It seems the gloves are off—not that they ever were really on.
Senator Schumer has flung down the gauntlet (can’t resist those glove metaphors) and said that the Democrats need to oppose all of President Bush’s future Supreme Court nominations, “except in extraordinary circumstances.”
This, of course, is a reversal of the Constitutional charge concerning the Senate’s participation in these matters. And this is despite the fact that Schumer made the speech at a meeting of a group that calls itself “The American Constitution Society.” Of course, since it also describes itself as “one of the nation’s leading progressive legal organization,” we can assume this is a very liberal organization.
According to Article II Section 2 of the Constitution, which enumerates Presidential powers, the executive branch appoints Supreme Court justices with the “advice and consent” of the Senate. This, of course, doesn’t mean that Senators must consent to presidential Supreme Court appointees. But it has meant—at least till certain relatively recent, more consistently obstructionist, decades—that traditionally it was only under extraordinary circumstances that the Senate would fail to confirm appointments, considered to be a prerogative of the executive branch. And, of course, it stands to reason that a President would be appointing Justices aligned with his/her own point of view. The balance of powers put into place by our foresighted founding fathers clearly placed this power with the President, with Congress occupying a very subsidiary role.
Shumer knows how to read a legal document; after all, he’s a lawyer, although he’s never practiced. But Schumer is a political animal through and through—he entered politics right after graduating from Harvard Law as a twenty-three year old, and never looked back. In fact, he has never held a job outside of politics.
Unfortunately, it shows. Not that such a history is necessary to flex Congressional muscles unduly. Nor is that practice limited to liberal Democrats—in the past, Newt Gingrich did some (unsuccessful) bullying himself when he tried to shut down Congress in a showdown with President Clinton.
But Schumer is certainly shameless in his partisanship, and in his contempt for the Constitution. He considers, strangely enough, that the “progressive” Senators who voted for Justice Roberts’s confirmation (he was not among them; Schumer held firm at “nay”) were “hoodwinked” during the hearings when Roberts said, among other things, that he thought judicial precedent was important and would respect it.
Schumer quickly brushes aside the fact that it is hardly unheard of for Justices to end up surprising the public when they actually get on the bench. Although he mentions Earl Warren—who became a tremendous liberal in one such reversal—as one of the prime examples, Schumer says, “Those days are over, as people have come to understand the central importance of the Court and the need to not take chances.”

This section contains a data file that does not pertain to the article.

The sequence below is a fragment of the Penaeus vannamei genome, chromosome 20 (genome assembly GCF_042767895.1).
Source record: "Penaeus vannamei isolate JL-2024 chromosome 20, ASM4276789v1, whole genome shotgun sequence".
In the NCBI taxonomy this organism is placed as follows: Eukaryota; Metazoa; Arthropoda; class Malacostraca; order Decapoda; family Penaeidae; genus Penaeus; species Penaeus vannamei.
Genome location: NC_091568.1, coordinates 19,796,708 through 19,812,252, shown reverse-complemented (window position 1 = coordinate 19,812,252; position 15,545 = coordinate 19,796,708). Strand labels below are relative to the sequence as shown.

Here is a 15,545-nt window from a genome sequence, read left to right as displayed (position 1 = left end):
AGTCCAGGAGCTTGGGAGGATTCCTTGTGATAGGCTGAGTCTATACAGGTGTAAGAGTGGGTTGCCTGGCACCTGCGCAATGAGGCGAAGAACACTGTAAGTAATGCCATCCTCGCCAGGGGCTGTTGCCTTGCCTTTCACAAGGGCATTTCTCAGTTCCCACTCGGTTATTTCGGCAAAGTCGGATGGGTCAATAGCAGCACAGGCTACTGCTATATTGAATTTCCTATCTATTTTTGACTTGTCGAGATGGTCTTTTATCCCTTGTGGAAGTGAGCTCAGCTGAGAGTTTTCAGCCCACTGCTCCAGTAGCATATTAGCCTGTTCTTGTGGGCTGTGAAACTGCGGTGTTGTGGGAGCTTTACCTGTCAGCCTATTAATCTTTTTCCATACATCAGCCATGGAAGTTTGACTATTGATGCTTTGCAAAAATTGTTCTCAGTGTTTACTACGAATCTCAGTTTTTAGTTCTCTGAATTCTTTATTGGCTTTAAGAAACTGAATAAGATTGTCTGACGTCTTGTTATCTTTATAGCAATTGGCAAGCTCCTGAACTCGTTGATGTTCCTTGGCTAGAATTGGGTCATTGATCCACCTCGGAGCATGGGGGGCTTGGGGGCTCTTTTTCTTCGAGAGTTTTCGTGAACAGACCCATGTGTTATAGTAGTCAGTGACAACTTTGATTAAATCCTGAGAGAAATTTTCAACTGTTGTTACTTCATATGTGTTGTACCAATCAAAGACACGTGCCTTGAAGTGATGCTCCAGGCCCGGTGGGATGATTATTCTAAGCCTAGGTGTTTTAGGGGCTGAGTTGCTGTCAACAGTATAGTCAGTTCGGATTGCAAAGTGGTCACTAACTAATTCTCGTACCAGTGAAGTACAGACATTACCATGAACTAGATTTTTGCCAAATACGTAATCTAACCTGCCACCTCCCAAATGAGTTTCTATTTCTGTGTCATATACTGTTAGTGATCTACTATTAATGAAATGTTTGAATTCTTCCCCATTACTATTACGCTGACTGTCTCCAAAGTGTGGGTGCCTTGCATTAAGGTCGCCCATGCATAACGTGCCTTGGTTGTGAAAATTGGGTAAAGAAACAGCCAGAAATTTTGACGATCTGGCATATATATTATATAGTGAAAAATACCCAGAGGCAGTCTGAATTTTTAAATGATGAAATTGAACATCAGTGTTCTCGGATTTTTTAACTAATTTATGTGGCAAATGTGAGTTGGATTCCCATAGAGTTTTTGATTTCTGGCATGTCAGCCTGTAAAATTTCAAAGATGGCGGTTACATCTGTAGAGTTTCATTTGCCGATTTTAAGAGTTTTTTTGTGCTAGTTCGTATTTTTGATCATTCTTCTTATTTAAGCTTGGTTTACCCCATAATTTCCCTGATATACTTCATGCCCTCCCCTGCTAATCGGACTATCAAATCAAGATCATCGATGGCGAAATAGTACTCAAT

The need not to take chances—an odd way to put it. Supreme Court Justices are nominated for life in order to free them from political considerations, or having to answer to anyone. Their character and their intellect are their qualifications, and they are presumed to rule on the merits of each decision as they see fit, which includes the possibility of growth and change. Precedent—as Schumer well knows—is not sacrosanct, even to conservatives.
Is Schumer really as in love with following precedent as his speech would indicate? Of course not; the Warren Court, one of the most liberal ever, repeatedly smashed precedent in its rulings, and no doubt Schumer applauds that Court’s iconoclasm—or, rather, what he might call its “progressivism.”
Is Schumer upset because Roberts and Alito misled the Senate when they said they would respect precedent? Doubtful indeed. If their decisions had been in line with Schumer’s politics he would almost certainly have considered any divergence with whatever they said at Senate hearings, or with precedent, to be evidence of change and growth.
No, what it boils down to is that Schumer is hopping mad they turned out to be more conservative than he’d thought. And even in this he can hardly consider himself “hoodwinked.” As he himself points out, Bush indicated he wanted to appoint Justices in the mold of Scalia and Thomas. He also admits that the judicial records of Roberts and Alito were quite conservative. He’s just surprised that they’ve continued that way after making nicey-nicey to the Senate. He shouldn’t be.
Schumer indicates that if President Bush gets any more chances to appoint future Supreme Court nominees, they should be considered to be something like defendents in a trial with the burden of proof against them—guilty, as it were, until proven innocent. Guilty of what? Of being the sort of Justice President Bush wants:
The burden of proof lies with the nominee to prove that he is something other than what the President chose him for.
Schumer seems to think that his words will not come back to bite him if a Democrat becomes President and tries to nominate Supreme Court Justices of his/her own. Either he believes that Republicans will take the high road and be less obstructionist than he and his fellow “progressives,” or he thinks Republicans will do so poorly in 2008 and 2012 that Democrats will have the Senate numbers to override any Republican attempts to similarly block virtually all Court nominations.
I suggest that Schumer should rely on his experience as a political animal, and think again.